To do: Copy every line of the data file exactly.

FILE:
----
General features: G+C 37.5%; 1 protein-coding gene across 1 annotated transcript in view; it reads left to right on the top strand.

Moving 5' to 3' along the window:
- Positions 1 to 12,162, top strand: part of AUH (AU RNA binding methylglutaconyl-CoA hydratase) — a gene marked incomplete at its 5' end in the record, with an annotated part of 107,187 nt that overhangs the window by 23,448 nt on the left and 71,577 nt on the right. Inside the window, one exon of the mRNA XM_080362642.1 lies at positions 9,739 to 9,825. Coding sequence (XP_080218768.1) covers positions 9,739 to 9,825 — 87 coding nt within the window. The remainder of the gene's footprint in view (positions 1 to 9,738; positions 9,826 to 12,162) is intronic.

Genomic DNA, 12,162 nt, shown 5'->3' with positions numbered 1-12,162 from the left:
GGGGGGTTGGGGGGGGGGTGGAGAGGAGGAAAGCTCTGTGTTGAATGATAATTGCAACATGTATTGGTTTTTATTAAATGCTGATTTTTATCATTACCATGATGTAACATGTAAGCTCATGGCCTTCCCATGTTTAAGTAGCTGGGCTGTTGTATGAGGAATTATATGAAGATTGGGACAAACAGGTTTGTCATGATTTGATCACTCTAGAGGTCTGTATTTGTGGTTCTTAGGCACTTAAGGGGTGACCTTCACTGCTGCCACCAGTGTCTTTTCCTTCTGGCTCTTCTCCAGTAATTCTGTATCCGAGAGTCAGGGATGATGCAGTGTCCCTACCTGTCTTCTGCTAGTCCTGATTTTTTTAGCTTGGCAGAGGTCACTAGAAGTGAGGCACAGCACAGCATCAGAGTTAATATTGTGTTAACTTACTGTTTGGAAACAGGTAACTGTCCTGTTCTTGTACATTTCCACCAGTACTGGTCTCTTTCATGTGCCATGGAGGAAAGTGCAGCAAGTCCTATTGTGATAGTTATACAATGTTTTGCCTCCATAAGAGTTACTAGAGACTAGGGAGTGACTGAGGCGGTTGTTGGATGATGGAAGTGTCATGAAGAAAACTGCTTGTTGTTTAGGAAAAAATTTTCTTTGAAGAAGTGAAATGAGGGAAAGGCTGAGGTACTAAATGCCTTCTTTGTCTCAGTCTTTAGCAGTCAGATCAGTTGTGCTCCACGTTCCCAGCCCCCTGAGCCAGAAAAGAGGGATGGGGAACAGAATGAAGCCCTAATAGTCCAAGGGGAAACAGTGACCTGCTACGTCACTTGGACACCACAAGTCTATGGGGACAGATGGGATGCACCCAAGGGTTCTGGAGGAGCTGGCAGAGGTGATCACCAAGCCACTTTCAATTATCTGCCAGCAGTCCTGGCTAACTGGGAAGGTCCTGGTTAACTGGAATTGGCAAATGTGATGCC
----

General features: G+C 37.5%; 1 protein-coding gene across 1 annotated transcript in view; it reads left to right on the top strand.

Moving 5' to 3' along the window:
- Positions 1 to 12,162, top strand: part of AUH (AU RNA binding methylglutaconyl-CoA hydratase) — a gene marked incomplete at its 5' end in the record, with an annotated part of 107,187 nt that overhangs the window by 23,448 nt on the left and 71,577 nt on the right. Inside the window, one exon of the mRNA XM_080362642.1 lies at positions 9,739 to 9,825. Coding sequence (XP_080218768.1) covers positions 9,739 to 9,825 — 87 coding nt within the window. The remainder of the gene's footprint in view (positions 1 to 9,738; positions 9,826 to 12,162) is intronic.

Genomic DNA, 12,162 nt, shown 5'->3' with positions numbered 1-12,162 from the left:
GGGGGGTTGGGGGGGGGGTGGAGAGGAGGAAAGCTCTGTGTTGAATGATAATTGCAACATGTATTGGTTTTTATTAAATGCTGATTTTTATCATTACCATGATGTAACATGTAAGCTCATGGCCTTCCCATGTTTAAGTAGCTGGGCTGTTGTATGAGGAATTATATGAAGATTGGGACAAACAGGTTTGTCATGATTTGATCACTCTAGAGGTCTGTATTTGTGGTTCTTAGGCACTTAAGGGGTGACCTTCACTGCTGCCACCAGTGTCTTTTCCTTCTGGCTCTTCTCCAGTAATTCTGTATCCGAGAGTCAGGGATGATGCAGTGTCCCTACCTGTCTTCTGCTAGTCCTGATTTTTTTAGCTTGGCAGAGGTCACTAGAAGTGAGGCACAGCACAGCATCAGAGTTAATATTGTGTTAACTTACTGTTTGGAAACAGGTAACTGTCCTGTTCTTGTACATTTCCACCAGTACTGGTCTCTTTCATGTGCCATGGAGGAAAGTGCAGCAAGTCCTATTGTGATAGTTATACAATGTTTTGCCTCCATAAGAGTTACTAGAGACTAGGGAGTGACTGAGGCGGTTGTTGGATGATGGAAGTGTCATGAAGAAAACTGCTTGTTGTTTAGGAAAAAATTTTCTTTGAAGAAGTGAAATGAGGGAAAGGCTGAGGTACTAAATGCCTTCTTTGTCTCAGTCTTTAGCAGTCAGATCAGTTGTGCTCCACGTTCCCAGCCCCCTGAGCCAGAAAAGAGGGATGGGGAACAGAATGAAGCCCTAATAGTCCAAGGGGAAACAGTGACCTGCTACGTCACTTGGACACCACAAGTCTATGGGGACAGATGGGATGCACCCAAGGGTTCTGGAGGAGCTGGCAGAGGTGATCACCAAGCCACTTTCAATTATCTGCCAGCAGTCCTGGCTAACTGGGAAGGTCCTGGTTAACTGGAATTGGCAAATGTGATGCC